1. ## Determining subspaces

An exercise in my book lists several sets of vectors, and I am to determine which sets constitutes a subspace in R^3.

According to my book, the set of all vectors on the form (a,b,0) is "not" a subspace in R^3, but I cannot understand why. The way a see it, it is closed under addition and scalar multiplication (it seems to equal the xy-plane). What am I missing? Thanks!

2. ## Re: Determining subspaces

Are there restrictions on a and b? Maybe 0 < a < b or something like that?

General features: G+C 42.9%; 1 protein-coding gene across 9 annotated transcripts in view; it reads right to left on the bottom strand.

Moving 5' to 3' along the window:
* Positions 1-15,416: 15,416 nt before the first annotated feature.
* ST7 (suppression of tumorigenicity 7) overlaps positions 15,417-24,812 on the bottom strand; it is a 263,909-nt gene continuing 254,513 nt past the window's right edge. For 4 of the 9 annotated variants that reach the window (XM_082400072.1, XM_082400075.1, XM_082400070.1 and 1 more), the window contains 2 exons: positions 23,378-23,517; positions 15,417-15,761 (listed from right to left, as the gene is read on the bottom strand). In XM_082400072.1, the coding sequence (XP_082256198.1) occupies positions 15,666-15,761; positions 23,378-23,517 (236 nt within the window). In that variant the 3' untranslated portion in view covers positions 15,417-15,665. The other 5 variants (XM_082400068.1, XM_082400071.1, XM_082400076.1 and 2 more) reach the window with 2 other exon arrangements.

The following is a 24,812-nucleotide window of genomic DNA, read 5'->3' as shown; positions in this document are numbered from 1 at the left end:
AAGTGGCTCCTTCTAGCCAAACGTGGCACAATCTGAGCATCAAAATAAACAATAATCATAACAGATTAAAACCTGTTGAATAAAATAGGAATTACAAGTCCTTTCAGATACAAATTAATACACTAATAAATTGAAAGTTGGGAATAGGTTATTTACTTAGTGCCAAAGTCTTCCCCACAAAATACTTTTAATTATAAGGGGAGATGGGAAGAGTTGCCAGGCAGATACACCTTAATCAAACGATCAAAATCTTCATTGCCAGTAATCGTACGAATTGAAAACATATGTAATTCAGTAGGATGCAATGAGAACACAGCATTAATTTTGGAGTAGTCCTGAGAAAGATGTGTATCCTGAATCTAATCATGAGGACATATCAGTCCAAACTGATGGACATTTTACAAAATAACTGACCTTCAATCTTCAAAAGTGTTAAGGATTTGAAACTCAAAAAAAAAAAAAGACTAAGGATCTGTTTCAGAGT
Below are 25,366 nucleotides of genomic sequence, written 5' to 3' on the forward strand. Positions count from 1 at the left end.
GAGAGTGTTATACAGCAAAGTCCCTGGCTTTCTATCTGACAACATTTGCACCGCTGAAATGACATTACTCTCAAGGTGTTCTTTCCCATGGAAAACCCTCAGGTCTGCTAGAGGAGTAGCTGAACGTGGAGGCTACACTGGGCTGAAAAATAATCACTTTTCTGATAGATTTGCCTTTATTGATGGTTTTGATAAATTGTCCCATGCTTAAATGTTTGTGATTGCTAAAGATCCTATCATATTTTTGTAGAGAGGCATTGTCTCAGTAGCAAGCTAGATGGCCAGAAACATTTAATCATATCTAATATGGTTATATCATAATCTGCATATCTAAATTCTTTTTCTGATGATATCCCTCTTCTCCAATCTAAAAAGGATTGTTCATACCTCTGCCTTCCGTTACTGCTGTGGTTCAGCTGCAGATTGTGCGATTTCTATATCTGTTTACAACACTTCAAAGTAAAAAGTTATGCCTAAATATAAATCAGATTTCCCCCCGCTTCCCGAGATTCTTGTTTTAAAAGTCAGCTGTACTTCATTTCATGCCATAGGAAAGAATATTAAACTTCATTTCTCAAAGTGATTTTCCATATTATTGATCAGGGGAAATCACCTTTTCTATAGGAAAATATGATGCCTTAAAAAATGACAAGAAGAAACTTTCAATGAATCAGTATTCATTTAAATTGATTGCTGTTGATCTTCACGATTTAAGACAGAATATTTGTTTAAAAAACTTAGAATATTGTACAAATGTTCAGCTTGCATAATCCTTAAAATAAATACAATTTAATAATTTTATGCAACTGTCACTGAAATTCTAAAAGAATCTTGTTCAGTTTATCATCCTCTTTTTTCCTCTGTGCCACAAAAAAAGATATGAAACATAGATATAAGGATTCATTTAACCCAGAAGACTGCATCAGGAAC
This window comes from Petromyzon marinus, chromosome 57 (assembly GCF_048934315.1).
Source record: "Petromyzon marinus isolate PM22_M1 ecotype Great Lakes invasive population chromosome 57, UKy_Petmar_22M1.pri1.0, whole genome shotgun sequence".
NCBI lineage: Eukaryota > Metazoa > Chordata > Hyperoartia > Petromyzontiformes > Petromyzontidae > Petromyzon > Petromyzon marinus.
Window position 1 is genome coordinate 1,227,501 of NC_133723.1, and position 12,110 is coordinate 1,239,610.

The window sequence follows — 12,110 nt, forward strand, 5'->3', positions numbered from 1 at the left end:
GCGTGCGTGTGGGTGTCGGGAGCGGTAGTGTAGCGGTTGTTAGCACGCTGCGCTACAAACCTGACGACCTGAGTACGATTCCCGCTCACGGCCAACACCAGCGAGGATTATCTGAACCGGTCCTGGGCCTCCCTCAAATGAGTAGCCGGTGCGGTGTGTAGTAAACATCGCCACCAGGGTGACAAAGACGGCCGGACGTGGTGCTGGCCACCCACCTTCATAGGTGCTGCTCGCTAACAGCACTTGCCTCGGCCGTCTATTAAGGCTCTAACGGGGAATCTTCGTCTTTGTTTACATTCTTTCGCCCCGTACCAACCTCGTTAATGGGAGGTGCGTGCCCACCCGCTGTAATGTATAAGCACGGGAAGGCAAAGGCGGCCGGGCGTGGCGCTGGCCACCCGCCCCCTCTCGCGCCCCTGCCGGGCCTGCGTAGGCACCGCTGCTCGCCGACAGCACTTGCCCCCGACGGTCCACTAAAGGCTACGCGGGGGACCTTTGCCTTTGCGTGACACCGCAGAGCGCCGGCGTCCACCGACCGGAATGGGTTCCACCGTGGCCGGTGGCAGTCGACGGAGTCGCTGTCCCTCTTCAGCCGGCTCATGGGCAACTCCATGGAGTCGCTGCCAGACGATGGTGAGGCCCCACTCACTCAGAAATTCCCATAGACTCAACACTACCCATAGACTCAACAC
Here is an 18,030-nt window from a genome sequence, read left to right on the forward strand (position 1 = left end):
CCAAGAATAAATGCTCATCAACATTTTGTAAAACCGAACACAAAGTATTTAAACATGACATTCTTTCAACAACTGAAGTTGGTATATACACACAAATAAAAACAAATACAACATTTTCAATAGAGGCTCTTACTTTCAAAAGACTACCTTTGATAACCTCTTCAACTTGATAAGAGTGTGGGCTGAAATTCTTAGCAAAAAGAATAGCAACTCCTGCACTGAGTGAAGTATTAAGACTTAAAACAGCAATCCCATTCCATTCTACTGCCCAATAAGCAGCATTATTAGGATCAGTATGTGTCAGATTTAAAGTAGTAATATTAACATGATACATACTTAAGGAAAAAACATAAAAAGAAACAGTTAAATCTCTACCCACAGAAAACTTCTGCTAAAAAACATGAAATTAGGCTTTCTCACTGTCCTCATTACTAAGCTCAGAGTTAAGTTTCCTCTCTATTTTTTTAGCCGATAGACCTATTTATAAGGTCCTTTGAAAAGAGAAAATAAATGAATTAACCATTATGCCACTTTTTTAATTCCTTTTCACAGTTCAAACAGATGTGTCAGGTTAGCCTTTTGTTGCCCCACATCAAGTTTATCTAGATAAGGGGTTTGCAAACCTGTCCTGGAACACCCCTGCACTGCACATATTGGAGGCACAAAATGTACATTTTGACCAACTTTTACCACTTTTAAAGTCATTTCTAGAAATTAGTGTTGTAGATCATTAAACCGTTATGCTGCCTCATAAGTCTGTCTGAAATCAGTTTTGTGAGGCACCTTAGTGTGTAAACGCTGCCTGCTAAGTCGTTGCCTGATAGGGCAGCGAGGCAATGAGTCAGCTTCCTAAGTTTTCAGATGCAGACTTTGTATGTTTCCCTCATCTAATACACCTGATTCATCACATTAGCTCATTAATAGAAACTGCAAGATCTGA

Nope!

4. ## Re: Determining subspaces

Maybe they just forgot to tell you. Does it contain (0,0,0)? If so, you're kind of done.

5. ## Re: Determining subspaces

If you have given the complete statement of the problem, then it is just an error in your textbook. The set of all vectors of the form (a, b, 0), where a and b can be any real numbers is a subspace of $R^3$.